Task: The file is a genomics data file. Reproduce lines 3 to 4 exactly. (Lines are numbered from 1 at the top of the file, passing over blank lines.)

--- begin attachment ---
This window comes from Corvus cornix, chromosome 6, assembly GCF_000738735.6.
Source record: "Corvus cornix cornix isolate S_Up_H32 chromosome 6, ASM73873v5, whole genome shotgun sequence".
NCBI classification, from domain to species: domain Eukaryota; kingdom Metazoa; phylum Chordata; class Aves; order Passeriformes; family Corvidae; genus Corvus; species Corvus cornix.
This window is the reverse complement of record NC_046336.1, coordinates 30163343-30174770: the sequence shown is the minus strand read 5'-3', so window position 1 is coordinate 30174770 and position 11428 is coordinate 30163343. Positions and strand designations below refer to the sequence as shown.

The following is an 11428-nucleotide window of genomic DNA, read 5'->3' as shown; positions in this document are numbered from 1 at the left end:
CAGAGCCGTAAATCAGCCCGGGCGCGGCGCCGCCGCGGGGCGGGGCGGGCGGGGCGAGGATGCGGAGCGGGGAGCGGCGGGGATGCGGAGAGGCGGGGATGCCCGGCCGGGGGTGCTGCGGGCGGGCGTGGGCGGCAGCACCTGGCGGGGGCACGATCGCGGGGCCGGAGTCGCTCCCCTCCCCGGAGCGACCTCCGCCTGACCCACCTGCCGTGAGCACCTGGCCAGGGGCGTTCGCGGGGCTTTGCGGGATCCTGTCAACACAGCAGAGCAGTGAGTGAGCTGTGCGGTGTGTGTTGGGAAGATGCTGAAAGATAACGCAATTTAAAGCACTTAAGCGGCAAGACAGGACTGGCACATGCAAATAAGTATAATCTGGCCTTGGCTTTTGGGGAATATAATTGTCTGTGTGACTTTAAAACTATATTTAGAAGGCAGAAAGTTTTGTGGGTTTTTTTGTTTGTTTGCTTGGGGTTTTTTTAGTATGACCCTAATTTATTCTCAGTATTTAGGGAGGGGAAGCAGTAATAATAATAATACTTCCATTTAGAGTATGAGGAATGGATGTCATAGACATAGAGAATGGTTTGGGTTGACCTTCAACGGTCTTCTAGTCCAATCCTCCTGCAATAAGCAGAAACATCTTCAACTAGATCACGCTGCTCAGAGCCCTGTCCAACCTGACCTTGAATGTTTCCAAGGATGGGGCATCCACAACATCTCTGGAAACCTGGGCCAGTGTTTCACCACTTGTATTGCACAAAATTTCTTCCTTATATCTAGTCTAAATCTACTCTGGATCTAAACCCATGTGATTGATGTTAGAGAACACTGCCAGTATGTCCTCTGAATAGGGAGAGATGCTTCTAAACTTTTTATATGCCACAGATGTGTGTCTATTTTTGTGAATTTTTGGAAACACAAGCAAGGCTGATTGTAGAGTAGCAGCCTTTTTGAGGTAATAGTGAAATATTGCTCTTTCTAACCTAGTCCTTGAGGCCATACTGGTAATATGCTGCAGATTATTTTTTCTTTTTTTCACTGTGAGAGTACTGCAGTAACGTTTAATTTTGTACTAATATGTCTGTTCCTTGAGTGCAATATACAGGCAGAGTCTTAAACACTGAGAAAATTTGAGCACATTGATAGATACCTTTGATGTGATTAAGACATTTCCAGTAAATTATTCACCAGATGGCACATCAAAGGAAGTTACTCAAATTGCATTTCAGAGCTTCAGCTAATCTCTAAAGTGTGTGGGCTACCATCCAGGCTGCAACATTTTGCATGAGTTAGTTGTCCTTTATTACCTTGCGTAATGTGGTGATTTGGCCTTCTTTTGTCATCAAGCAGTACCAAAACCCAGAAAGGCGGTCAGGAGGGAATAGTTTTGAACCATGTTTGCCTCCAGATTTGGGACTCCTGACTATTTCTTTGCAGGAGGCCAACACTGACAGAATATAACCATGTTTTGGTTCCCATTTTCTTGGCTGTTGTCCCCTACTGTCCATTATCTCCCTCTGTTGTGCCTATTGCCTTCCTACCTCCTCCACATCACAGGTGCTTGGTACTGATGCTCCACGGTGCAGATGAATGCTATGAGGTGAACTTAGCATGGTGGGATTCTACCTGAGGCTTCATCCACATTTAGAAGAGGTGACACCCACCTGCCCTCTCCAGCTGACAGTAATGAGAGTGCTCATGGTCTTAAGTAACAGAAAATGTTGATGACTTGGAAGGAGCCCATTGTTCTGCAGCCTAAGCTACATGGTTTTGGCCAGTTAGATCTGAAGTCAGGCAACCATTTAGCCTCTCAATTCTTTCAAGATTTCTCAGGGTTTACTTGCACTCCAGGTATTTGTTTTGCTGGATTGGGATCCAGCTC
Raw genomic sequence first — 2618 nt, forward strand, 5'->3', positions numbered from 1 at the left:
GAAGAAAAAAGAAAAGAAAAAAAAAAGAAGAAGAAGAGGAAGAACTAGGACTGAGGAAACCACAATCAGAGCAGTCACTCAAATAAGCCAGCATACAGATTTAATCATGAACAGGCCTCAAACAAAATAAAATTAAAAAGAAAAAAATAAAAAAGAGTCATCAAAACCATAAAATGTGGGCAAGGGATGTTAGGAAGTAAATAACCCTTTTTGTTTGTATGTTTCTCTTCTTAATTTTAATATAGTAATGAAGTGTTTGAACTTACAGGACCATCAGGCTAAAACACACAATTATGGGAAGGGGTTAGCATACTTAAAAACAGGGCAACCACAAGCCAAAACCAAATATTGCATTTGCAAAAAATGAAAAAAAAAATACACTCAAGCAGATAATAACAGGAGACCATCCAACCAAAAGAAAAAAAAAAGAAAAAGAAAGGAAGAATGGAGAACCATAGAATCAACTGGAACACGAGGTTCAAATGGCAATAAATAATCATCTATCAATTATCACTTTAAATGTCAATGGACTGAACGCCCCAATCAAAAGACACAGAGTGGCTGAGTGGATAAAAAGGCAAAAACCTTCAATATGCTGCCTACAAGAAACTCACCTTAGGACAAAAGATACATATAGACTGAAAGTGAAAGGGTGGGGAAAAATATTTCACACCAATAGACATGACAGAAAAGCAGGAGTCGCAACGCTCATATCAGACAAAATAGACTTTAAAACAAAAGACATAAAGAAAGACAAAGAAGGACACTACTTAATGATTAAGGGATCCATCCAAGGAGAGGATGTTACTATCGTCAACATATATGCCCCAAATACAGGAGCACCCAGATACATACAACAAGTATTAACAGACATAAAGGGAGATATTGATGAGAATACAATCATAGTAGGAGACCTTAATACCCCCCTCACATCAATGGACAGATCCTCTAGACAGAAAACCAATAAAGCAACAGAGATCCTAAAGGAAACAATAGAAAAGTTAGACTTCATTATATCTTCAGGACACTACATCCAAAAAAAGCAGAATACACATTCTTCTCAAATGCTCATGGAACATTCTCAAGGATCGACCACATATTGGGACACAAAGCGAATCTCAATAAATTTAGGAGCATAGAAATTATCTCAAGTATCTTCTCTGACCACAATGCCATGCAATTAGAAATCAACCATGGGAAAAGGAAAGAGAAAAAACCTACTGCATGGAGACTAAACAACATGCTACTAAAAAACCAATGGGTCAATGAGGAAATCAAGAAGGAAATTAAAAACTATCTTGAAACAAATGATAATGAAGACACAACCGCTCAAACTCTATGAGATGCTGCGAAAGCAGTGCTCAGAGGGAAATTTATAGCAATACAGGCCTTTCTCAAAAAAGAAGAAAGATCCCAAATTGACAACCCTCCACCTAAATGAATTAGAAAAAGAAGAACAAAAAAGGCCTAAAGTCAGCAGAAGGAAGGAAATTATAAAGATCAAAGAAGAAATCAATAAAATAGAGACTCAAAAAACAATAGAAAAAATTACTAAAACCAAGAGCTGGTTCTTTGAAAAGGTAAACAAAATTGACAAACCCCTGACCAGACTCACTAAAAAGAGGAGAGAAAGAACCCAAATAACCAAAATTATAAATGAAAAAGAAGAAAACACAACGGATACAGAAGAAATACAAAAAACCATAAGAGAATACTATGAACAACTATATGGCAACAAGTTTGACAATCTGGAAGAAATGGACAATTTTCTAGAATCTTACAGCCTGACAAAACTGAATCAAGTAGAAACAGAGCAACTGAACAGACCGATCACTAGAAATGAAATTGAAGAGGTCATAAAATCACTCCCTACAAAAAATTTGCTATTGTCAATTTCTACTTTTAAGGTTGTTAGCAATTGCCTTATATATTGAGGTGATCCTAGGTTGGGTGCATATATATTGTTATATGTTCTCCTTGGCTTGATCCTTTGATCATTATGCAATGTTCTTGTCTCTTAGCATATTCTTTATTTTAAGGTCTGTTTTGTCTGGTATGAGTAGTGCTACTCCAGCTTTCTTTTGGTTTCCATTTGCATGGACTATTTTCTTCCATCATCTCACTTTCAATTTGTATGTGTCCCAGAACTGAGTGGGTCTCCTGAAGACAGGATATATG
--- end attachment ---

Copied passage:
NCBI classification, from domain to species: domain Eukaryota; kingdom Metazoa; phylum Chordata; class Aves; order Passeriformes; family Corvidae; genus Corvus; species Corvus cornix.
This window is the reverse complement of record NC_046336.1, coordinates 30163343-30174770: the sequence shown is the minus strand read 5'-3', so window position 1 is coordinate 30174770 and position 11428 is coordinate 30163343. Positions and strand designations below refer to the sequence as shown.